A professional artist in his native England, Davies celebrates 10 years of creating in Sarasota.
Hugh Davies’ journey into life as an artist didn’t begin in a typical fashion. He wasn’t transfixed by a masterpiece hung in a museum. He didn’t have an influential art teacher. No, for Davies it all started with a piece of day-old bread.
Davies, 68, grew up just outside of London, where, as a 7-year-old, he would accompany his grandfather on walks around the countryside. Armed with a stool, an easel and a watercolor set, his grandfather would paint the English fields and villages. Admittedly, the artist and Ringling College fine art professor recalls that his grandfather wasn’t the best painter.
But during one painting session, he pulled something unexpected out of his leather art supply satchel: a piece of bread. He slapped his watery blue sky with the bread, and an unremarkable field of blue was transformed into a textured skyline.
“I thought it was genius,” says Davies. “That was the earliest time I could remember someone painting something, and it seemed so miraculous.”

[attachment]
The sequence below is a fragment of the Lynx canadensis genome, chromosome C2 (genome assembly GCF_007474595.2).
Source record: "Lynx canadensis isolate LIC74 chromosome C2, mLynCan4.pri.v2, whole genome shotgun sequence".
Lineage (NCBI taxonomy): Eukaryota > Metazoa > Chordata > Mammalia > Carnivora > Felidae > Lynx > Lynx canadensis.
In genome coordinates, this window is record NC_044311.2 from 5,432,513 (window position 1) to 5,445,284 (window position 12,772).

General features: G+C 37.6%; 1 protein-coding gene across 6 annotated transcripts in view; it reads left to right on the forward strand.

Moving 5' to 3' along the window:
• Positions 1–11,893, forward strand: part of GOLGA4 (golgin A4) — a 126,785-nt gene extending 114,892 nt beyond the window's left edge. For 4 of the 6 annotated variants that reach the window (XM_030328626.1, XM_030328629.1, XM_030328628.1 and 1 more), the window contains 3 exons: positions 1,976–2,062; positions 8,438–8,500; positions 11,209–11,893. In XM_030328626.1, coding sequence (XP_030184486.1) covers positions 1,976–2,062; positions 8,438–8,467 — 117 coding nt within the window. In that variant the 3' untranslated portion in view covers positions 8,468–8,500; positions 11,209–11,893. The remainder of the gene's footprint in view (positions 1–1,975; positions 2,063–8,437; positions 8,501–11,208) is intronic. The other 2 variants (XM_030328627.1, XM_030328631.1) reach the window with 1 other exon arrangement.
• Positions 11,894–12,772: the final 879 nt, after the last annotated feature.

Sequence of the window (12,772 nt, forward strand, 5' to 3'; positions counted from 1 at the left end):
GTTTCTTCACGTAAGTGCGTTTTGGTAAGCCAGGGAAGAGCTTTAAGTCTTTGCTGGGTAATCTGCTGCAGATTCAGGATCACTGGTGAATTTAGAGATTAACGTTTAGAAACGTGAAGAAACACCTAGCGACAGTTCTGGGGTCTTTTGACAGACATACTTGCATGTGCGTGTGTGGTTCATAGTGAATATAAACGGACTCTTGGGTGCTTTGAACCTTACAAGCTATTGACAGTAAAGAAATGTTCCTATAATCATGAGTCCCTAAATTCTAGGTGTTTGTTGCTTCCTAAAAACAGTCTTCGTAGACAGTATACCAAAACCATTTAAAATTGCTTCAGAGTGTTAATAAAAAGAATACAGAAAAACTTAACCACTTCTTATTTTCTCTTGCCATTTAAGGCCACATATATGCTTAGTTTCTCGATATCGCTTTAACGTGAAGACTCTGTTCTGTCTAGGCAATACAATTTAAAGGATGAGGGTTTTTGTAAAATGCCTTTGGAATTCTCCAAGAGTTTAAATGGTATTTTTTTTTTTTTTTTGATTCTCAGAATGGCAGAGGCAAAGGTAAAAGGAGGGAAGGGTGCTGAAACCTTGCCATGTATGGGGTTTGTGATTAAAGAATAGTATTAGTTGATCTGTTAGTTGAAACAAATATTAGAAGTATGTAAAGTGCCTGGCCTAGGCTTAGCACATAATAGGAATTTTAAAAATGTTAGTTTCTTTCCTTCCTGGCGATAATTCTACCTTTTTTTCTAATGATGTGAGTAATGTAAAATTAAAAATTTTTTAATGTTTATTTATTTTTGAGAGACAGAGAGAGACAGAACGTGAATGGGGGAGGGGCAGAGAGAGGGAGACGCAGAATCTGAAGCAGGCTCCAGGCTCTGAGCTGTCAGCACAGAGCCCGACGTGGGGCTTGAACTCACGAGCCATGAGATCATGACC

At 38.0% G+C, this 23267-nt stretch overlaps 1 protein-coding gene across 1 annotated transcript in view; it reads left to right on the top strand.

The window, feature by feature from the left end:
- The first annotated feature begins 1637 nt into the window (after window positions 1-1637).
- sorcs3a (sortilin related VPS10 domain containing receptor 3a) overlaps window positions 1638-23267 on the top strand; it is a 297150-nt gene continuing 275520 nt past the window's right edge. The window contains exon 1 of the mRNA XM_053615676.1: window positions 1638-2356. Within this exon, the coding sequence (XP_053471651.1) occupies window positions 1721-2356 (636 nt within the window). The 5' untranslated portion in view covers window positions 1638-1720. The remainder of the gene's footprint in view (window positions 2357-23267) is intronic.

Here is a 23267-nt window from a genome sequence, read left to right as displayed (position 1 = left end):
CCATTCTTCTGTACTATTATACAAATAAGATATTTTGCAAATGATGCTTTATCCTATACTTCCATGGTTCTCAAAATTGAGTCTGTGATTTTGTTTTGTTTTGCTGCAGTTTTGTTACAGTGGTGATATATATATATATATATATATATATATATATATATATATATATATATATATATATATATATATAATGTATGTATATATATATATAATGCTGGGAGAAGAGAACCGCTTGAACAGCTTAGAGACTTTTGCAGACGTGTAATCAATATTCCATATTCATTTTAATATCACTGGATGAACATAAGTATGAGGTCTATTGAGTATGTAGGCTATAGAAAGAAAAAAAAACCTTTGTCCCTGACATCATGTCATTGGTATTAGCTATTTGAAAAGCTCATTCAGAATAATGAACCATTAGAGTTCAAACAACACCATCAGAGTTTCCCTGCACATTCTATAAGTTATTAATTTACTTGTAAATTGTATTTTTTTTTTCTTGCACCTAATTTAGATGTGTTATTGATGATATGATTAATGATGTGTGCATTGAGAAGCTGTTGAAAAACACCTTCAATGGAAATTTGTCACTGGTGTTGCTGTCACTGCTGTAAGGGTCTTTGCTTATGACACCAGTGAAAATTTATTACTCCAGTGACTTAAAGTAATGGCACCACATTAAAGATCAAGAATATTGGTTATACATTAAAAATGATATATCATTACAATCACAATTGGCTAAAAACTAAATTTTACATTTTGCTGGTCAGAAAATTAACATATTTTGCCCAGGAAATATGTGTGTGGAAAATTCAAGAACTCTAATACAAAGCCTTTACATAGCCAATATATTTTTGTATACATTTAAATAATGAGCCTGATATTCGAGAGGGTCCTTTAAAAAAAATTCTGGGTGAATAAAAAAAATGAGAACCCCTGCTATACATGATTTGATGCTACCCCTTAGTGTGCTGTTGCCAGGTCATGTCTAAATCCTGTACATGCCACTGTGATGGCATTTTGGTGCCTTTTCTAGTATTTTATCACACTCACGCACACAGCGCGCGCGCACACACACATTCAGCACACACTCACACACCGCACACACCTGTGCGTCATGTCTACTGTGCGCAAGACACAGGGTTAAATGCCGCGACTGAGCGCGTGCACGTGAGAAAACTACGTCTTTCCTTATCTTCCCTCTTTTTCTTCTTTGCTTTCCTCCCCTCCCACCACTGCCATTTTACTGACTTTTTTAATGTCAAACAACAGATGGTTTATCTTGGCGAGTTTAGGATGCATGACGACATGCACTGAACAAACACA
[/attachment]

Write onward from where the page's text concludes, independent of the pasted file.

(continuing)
Inspired by that moment, he went on to study art and become a professional painter and teacher, and he taught in schools throughout his native England. Eventually, he moved to Sarasota to continue his teaching at Ringling College of Art and Design.
Starting Thursday and running through Jan. 16, Davies will have a solo show, “Decade: Selected Paintings by Hugh Davies,” at Art Center Sarasota, in which he’ll display paintings from his first 10 years living and working in Sarasota.
His recent work reflects that moment with his grandpa, nearly 60 years ago. Unlike his grandfather’s amateur watercolors, Davies’ expressive abstract works are like something out of a neon, candy-coated dream. He credits his inspiration for his colorful creations to the naturally occurring bright landscapes of his new Florida home — a refreshing contrast to his native England where he moved away from in 2004 to escape from his country’s drab weather and totake a job at Ringling College of Art and Design.
In his converted garage studio, Davies uses multiple tools, scrapers and paint thickeners to add texture, layers and gravity to his labyrinth of paints. Surrounded by nearly completed paintings and years’ worth of paint splatter, he says he’s found a sense of stability in both his work and his teaching.
“I want to introduce my students and future artists not only why they want to paint but also the technical means to achieve their visions,” says Davies. “What do you want to paint, and how are you going to do it?”
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